As Catholics wound down the Christmas season last week with the feast of the Baptism of the Lord on Sunday, a group of worshipers at the National Shrine of St. Rita in South Philadelphia instead focused on a beginning, that of the shrine’s Reconciliation, Adoration and Witness (RAW) celebration on Wednesday, Jan. 6.

With the sun setting only minutes before the 5 p.m. start, shrine director Jonathan Jerome and Father Robert Guessetto, the prior of the Augustinian community at the shrine, called on figurative light to encourage the small crowd to examine the importance of the night’s themes to one’s spiritual path.

Along with inviting attendees to the sacrament confession, which four people accepted, Jerome and Father Guessetto said we must never forget a community’s role in uplifting us while also being tireless in performing the individual tasks that prayer perfects.


After the shrine’s pilgrims prayed before the exposed Blessed Sacrament and listened to guitar versions of songs such as “O Saving Victim” and “Tantum Ergo,” Roberta Acchione discussed her faith journey. Familiar with the ambo through her service as a lector at the shrine, Acchione spoke of the various ways that belief in God has strengthened her life especially throughout her 16 years of Catholic schooling and a 49-year marriage in which she bore two children.

“The power of prayer became every evident to me” early in life, she said, explaining that unwavering trust in God’s transformational power still leads her to “storm heaven” with petitions for grace and perseverance, topics that helped Jerome and Father Guessetto to select her as the inaugural witness giver for RAW.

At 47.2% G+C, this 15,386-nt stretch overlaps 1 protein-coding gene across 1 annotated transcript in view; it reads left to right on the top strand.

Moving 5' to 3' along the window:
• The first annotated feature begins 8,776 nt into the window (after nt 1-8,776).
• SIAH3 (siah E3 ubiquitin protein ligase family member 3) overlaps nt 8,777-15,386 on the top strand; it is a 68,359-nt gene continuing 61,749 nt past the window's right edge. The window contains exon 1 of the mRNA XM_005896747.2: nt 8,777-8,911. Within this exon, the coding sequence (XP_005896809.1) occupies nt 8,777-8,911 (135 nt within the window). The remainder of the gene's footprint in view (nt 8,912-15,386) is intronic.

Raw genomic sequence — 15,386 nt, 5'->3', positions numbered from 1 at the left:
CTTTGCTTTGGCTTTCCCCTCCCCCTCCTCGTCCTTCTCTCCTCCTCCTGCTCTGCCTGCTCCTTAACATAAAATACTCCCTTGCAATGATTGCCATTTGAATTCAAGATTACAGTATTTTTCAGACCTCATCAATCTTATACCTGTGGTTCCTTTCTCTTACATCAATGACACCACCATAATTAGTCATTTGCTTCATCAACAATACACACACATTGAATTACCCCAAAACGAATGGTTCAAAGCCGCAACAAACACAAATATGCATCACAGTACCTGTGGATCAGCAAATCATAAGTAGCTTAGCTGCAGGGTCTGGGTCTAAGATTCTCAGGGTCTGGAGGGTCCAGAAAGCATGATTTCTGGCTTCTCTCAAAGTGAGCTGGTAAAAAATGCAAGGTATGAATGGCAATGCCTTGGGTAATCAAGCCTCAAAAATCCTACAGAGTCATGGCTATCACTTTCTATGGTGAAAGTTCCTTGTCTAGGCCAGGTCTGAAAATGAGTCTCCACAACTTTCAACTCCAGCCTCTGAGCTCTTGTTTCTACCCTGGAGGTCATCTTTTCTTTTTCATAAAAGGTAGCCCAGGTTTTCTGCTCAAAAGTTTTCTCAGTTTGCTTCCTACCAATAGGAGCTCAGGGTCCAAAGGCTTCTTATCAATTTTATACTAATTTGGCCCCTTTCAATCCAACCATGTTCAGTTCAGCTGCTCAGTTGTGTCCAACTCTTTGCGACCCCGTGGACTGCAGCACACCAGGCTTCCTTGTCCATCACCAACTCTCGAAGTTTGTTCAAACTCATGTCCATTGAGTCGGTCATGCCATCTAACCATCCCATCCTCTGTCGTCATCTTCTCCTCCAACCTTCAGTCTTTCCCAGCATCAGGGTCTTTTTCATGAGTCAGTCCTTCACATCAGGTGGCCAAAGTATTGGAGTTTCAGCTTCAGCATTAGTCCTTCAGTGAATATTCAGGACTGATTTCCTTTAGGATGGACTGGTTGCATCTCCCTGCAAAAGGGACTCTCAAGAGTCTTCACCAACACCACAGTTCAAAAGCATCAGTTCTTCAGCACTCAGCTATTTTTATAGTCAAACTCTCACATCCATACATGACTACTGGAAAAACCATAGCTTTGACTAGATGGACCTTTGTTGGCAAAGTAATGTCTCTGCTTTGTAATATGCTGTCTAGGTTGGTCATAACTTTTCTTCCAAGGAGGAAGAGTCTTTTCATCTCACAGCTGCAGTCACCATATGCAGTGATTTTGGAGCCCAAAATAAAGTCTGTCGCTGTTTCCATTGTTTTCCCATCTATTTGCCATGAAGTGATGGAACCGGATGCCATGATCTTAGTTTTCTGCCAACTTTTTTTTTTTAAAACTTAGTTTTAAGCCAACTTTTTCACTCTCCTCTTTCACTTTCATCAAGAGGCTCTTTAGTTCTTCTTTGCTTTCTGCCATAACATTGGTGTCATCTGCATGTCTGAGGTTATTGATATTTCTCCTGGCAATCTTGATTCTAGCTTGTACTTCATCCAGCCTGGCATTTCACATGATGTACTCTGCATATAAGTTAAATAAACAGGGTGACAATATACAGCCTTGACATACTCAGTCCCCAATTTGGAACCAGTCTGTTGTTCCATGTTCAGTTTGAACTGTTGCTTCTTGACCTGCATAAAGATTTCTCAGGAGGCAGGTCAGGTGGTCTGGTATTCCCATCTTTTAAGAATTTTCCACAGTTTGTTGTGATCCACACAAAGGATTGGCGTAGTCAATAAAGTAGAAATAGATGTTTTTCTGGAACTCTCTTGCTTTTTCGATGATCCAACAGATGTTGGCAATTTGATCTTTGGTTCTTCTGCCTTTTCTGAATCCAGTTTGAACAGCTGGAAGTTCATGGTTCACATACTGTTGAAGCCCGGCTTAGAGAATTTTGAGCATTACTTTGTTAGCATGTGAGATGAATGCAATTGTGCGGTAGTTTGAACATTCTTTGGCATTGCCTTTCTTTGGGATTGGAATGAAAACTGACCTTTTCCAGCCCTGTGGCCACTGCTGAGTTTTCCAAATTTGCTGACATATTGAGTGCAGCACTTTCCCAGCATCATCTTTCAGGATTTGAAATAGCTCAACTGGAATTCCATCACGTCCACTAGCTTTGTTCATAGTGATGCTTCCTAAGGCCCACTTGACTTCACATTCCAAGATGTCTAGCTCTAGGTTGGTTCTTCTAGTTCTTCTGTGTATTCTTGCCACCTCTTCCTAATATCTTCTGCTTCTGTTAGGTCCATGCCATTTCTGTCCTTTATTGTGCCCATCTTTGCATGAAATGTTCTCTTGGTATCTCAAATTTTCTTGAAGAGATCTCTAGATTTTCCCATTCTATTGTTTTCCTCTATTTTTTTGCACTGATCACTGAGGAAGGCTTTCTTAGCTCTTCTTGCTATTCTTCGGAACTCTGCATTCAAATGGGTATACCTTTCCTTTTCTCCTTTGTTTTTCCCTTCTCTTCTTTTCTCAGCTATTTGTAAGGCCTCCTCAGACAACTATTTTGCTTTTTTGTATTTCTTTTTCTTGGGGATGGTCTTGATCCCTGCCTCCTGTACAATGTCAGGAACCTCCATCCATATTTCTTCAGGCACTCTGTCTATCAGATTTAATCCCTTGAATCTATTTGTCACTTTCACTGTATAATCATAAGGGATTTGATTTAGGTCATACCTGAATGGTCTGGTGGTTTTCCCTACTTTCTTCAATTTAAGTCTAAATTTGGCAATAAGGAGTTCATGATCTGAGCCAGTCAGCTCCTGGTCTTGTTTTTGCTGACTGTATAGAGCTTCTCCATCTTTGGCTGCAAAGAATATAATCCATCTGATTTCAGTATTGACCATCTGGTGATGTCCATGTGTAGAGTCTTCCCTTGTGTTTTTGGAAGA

“We’re planning to have RAW celebrations the first Wednesday of each month,” said Jerome, describing a pastoral planning decision that he and his colleague feel will bolster camaraderie and personal fortitude. “We’re going to see each time we gather as a chance to show trust in God’s plan for each of us and our responsibility to one another as community members and fellow believers.”

“We see their fidelity and their faithfulness,” Father Guessetto said of visitors to the shrine, “so we also want to hear about their rich and enriching faith journeys. Those are the aspects that we feel will truly help the RAW gatherings to foster even more fire within our hearts.”

On a sheet that included the Divine Praises, the pilgrims also inspected a series of questions that provided ways to examine one’s conscience, a vital part of receiving reconciliation. Seeking such information as “What steps am I taking to help myself grow closer to God and to others?” and “Do I insult others to try to make them think they are less than I am?” the inquiries figure to be big components of future RAW events, some of which, depending on where they fall during the liturgical calendar, might have built-in themes that the evenings explore.

“We can rub shoulders with people and not know exactly what brought them to their present state in life,” Father Guessetto said. “We’re eager to change that and to learn how St. Rita has been vital along the way.”

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